The Second Amendment Of Theu.s. Constitution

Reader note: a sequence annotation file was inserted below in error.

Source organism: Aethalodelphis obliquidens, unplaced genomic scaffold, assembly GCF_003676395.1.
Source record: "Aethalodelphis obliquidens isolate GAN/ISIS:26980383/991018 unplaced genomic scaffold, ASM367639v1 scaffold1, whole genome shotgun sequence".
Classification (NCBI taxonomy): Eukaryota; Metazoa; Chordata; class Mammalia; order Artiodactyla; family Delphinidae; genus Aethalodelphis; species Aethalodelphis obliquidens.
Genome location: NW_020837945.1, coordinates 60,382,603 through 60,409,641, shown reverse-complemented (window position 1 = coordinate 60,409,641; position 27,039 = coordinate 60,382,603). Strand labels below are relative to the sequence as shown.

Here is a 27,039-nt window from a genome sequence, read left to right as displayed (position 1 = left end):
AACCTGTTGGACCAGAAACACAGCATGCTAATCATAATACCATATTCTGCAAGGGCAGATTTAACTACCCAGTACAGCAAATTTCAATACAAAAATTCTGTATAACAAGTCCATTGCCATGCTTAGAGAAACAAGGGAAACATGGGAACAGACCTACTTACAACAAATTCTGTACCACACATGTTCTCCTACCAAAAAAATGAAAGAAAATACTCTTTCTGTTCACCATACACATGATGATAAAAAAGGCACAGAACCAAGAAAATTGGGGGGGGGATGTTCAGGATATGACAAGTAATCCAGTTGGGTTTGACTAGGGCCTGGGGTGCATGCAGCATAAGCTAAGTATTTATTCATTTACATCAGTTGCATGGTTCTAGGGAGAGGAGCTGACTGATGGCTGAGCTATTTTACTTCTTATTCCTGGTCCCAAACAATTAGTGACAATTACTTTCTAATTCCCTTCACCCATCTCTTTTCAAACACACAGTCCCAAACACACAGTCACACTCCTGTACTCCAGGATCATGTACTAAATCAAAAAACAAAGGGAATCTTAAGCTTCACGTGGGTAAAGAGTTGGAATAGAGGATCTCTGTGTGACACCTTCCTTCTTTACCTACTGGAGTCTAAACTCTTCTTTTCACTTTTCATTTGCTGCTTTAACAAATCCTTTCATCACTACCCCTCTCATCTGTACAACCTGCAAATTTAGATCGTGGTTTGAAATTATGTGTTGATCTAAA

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The Fourth Amendment of the U.S Constitution provides protection to the people against unreasonable searches and seizures. The exclusionary rule was a judicial precedence that made evidence obtained in violation of the US Constitution inadmissible in federal, state and local courts. Its primary focus being to discourage illegal or inappropriate law enforcement investigation practices. This ruling applies not only to evidence obtained directly from an illegal search or seizure, but also branches out to cover evidence indirectly obtained known as fruit of the poisonous tree. The fruit of the poisonous tree doctrine also referred to as the derivative evidence rule, prohibits submission of evidence that has been legally acquired through the use of evidence obtained illegally. Although modern day law enforcement has become better over time with their investigation practices, there are instances where evidence has to be excluded to avoid a violation of constitutional rights. A great example of evidence being deemed fruit of the poisonous tree and excluded from evidence would be the 2012 decision of the United States v Jones. In 2004 the defendant Antoine Jones became the target of an investigation for drug trafficking in the District of Columbia. The local police department and FBI conducted a dual task force to investigate the activity of the defendant. Law enforcement had the nightclub owner under heavy surveillance including the use of a wiretap on his cell phone. After investigating the suspect for several months, a warrant was requested by the task force. The warrant authorized a GPS tracking device to be placed on the vehicle in which Antoine was the sole driver although it was registered two his wife. The specification of th... ... middle of paper ... ...rnment’s position in believing that the tracking device did not constitute as a search nor the governments counter that if the device did constitute a search that it was a reasonable one. Although there are some exceptions to the fruit of the poisonous tree doctrine it is imperative that law enforcement take all necessary steps to ensure that they are not violating the rights of the accused during investigation. United States v Jones is a prime example of how a 24 hour time lapse of a valid warrant caused crucial evidence to be excluded from court. Majority of the evidence obtained derived from a warrantless GPS tracker. Had the task force had a new warrant issued the outcome of this case may have been a lot different. All of the money and time spent investigating the Antoine Jones was useless since it all was unlawfully obtained or fruit of the poisonous tree.

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